Boeing’s battle to restore reputation
The timing of the return to service of Boeing’s 737 MAX remains in doubt as regulators from around the world closely study the fix Boeing has developed for the jet’s anti-stall system. However long it takes, the impact of the type grounding is hitting Boeing hard, reports associate editor, Tom Ballantyne.
When Boeing disclosed last month that its first quarter financial results had slumped 13%, the news was the first indication of the impact on the company’s bottom line of the global grounding of its B737 MAX jet: an estimated US$1 billion since the fleet was taken out of operations on March 13. Read More »
That, however, is the tip of the iceberg. The sum only pertains to an increase in production costs for the aircraft. It does not include the predicted compensation Boeing is expected to pay to the families of the 346 victims of the Lion Air and Ethiopian Airlines fatal crashes and to the airlines with grounded jets. To be added to the bill will be the indefinable damage done to the Boeing brand and a potential loss of orders to Airbus by airline customers. The final cost will be billions more.
On May 1, Boeing announced it had appointed its general counsel, J. Michael Luttig, to “manage all legal matters associated with the Lion Air flight 610 and Ethiopian Airlines Flight 302 accidents”. The Chicago-headquartered company said Luttig will advise its chairman, president and CEO, Dennis Muilenburg, and the Boeing board of directors.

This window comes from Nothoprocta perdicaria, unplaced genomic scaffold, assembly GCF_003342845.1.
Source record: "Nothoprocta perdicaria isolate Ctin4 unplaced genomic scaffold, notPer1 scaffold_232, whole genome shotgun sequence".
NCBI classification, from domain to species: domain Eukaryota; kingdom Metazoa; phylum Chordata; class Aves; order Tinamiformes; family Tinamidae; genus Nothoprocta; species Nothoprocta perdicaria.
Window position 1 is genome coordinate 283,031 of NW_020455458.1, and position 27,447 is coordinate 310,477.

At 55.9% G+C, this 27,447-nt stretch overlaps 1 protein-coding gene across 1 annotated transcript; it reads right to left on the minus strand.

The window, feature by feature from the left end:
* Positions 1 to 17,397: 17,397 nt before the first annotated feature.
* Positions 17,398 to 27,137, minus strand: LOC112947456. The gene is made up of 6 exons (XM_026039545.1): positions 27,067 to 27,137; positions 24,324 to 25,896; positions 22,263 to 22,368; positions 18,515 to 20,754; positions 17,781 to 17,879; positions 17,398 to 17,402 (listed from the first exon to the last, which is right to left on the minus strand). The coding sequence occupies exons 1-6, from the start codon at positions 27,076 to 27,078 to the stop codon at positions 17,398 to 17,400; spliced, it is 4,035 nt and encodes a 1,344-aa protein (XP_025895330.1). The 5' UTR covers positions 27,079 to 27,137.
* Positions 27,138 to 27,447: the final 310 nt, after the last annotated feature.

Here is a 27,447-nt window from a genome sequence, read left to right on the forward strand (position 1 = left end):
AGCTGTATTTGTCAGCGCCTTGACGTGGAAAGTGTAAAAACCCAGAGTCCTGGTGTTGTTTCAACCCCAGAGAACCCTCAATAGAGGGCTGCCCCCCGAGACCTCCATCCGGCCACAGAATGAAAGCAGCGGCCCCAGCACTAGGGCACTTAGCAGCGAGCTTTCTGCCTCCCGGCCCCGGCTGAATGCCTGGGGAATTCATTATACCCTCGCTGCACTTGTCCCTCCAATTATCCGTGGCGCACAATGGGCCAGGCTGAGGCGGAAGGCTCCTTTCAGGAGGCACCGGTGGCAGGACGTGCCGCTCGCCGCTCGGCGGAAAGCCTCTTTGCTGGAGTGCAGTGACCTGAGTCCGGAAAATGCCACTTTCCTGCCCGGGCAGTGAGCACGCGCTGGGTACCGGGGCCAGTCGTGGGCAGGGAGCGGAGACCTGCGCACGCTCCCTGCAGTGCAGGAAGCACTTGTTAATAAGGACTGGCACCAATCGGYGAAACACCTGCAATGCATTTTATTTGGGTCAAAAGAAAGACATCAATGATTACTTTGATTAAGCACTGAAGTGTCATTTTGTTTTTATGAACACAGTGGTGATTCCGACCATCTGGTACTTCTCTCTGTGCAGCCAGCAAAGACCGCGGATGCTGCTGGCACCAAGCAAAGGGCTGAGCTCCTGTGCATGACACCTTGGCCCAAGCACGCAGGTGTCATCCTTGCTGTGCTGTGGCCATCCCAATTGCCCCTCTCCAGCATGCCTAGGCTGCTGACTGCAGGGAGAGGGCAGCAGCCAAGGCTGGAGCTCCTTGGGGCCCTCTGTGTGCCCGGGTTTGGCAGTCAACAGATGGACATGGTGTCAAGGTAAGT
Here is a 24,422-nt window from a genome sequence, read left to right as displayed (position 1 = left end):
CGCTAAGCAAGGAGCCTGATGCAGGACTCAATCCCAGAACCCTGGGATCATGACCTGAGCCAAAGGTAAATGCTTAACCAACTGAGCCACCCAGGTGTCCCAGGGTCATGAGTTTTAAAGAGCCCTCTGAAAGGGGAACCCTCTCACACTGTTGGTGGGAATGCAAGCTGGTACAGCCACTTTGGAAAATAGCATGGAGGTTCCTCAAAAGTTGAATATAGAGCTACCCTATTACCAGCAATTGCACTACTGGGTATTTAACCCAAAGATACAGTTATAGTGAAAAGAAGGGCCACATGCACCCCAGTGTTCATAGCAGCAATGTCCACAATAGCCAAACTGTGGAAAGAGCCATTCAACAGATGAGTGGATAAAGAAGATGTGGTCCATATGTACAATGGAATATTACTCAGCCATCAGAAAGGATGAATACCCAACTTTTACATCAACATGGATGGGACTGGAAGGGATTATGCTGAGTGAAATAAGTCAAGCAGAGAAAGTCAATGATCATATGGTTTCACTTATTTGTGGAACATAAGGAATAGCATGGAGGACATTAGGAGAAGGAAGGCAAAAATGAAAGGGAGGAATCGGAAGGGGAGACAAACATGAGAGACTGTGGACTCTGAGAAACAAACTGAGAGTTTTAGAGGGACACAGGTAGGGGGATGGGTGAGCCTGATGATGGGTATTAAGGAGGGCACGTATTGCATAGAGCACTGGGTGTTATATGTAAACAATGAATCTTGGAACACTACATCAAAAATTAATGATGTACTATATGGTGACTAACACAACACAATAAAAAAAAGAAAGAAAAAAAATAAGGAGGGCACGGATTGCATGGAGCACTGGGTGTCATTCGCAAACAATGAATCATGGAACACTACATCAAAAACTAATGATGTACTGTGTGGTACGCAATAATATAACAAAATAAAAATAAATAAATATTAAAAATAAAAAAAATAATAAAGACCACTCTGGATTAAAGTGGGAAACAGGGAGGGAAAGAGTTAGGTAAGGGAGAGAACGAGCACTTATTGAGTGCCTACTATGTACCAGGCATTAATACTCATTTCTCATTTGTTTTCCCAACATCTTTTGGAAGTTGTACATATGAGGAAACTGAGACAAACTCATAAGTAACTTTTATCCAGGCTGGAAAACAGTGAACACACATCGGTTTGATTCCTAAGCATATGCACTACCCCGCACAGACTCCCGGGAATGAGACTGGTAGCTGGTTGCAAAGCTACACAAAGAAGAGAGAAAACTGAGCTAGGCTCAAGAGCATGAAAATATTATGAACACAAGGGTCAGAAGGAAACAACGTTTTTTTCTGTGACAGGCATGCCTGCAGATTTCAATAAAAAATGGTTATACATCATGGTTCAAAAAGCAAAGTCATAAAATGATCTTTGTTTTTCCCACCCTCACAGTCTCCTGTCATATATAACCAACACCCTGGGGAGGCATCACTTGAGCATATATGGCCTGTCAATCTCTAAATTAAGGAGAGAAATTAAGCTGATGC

In Australia, the new CEO of Virgin Australia, Paul Scurrah, last month deferred delivery of the first of its 737 MAX order, an -10. The first MAX 8 aircraft will arrive at VA in 2025. In late March, Garuda Indonesia announced it had asked Boeing for cancellation of its order for 49 737 MAXs. Garuda Indonesia was the first airline in the region to defer 737 MAX planes, a fleet revision it had been considering for several months.
In the meantime, it has become clear Boeing has adopted a slow and extremely cautious approach to convincing authorities the 737 Max is safe to fly. It did not, as expected at the first quarter results announcement, provide a date for its submission of the type’s update to the Joint Authorities Technical Review (JATR), the committee of nine aviation regulators that will review the changes to the aircraft’s automated flight control system. When Boeing does submit the documentation it will take at least three months to complete the review, likely grounding the MAX until August or September, at the earliest.
“Across the company, we are focused on safety, returning the 737 MAX to service and earning and re-earning the trust and confidence of customers, regulators and the flying public,” said Boeing chairman, president, and CEO, Dennis Muilenburg.
After the production of the MAX was reduced from 52 to 42 a month deliveries of all civil aircraft during the quarter fell to 149 units, a 19% decrease compared with the same quarter last year.
While Boeing profits remain healthy, at $2.1 billion compared with the same three months last year, revenues of $22.9 billion were down 1.98%. The planemaker said its backlog remains substantial at over 5,600 airplanes valued at $399 billion.